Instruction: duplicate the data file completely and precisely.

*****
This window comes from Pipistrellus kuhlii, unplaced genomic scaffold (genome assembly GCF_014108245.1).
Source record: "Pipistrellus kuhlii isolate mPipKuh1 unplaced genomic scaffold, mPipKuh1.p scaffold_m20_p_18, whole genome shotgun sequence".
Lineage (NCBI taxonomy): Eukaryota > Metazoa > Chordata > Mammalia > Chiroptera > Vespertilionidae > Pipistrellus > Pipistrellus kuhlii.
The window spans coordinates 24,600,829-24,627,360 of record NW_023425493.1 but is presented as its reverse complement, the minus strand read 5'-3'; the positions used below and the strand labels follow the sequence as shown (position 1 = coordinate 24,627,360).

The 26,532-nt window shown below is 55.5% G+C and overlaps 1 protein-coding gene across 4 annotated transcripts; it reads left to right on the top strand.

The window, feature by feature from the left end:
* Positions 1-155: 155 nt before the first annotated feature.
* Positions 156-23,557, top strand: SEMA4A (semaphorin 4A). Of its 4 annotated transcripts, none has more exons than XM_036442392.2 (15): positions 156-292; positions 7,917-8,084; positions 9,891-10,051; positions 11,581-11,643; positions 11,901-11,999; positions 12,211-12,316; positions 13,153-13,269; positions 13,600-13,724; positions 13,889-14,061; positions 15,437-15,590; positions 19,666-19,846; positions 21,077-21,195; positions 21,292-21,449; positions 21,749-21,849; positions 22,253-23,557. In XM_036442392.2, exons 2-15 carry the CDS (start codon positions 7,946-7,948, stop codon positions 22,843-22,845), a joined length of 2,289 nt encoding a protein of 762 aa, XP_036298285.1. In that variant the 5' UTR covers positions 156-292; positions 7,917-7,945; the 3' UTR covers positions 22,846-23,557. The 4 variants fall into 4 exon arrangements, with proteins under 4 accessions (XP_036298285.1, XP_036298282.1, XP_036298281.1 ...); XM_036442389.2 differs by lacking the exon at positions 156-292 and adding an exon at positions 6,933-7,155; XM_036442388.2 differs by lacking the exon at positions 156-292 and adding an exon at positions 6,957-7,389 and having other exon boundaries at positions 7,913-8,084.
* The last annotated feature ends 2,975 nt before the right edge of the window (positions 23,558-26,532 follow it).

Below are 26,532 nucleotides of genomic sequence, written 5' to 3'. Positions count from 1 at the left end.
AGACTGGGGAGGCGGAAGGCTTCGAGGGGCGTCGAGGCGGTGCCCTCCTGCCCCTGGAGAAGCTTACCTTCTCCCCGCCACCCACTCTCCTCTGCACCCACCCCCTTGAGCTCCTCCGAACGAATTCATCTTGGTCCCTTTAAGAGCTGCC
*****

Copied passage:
This window comes from Pipistrellus kuhlii, unplaced genomic scaffold (genome assembly GCF_014108245.1).
Source record: "Pipistrellus kuhlii isolate mPipKuh1 unplaced genomic scaffold, mPipKuh1.p scaffold_m20_p_18, whole genome shotgun sequence".
Lineage (NCBI taxonomy): Eukaryota > Metazoa > Chordata > Mammalia > Chiroptera > Vespertilionidae > Pipistrellus > Pipistrellus kuhlii.
The window spans coordinates 24,600,829-24,627,360 of record NW_023425493.1 but is presented as its reverse complement, the minus strand read 5'-3'; the positions used below and the strand labels follow the sequence as shown (position 1 = coordinate 24,627,360).

The 26,532-nt window shown below is 55.5% G+C and overlaps 1 protein-coding gene across 4 annotated transcripts; it reads left to right on the top strand.

The window, feature by feature from the left end:
* Positions 1-155: 155 nt before the first annotated feature.
* Positions 156-23,557, top strand: SEMA4A (semaphorin 4A). Of its 4 annotated transcripts, none has more exons than XM_036442392.2 (15): positions 156-292; positions 7,917-8,084; positions 9,891-10,051; positions 11,581-11,643; positions 11,901-11,999; positions 12,211-12,316; positions 13,153-13,269; positions 13,600-13,724; positions 13,889-14,061; positions 15,437-15,590; positions 19,666-19,846; positions 21,077-21,195; positions 21,292-21,449; positions 21,749-21,849; positions 22,253-23,557. In XM_036442392.2, exons 2-15 carry the CDS (start codon positions 7,946-7,948, stop codon positions 22,843-22,845), a joined length of 2,289 nt encoding a protein of 762 aa, XP_036298285.1. In that variant the 5' UTR covers positions 156-292; positions 7,917-7,945; the 3' UTR covers positions 22,846-23,557. The 4 variants fall into 4 exon arrangements, with proteins under 4 accessions (XP_036298285.1, XP_036298282.1, XP_036298281.1 ...); XM_036442389.2 differs by lacking the exon at positions 156-292 and adding an exon at positions 6,933-7,155; XM_036442388.2 differs by lacking the exon at positions 156-292 and adding an exon at positions 6,957-7,389 and having other exon boundaries at positions 7,913-8,084.
* The last annotated feature ends 2,975 nt before the right edge of the window (positions 23,558-26,532 follow it).

Below are 26,532 nucleotides of genomic sequence, written 5' to 3'. Positions count from 1 at the left end.
AGACTGGGGAGGCGGAAGGCTTCGAGGGGCGTCGAGGCGGTGCCCTCCTGCCCCTGGAGAAGCTTACCTTCTCCCCGCCACCCACTCTCCTCTGCACCCACCCCCTTGAGCTCCTCCGAACGAATTCATCTTGGTCCCTTTAAGAGCTGCC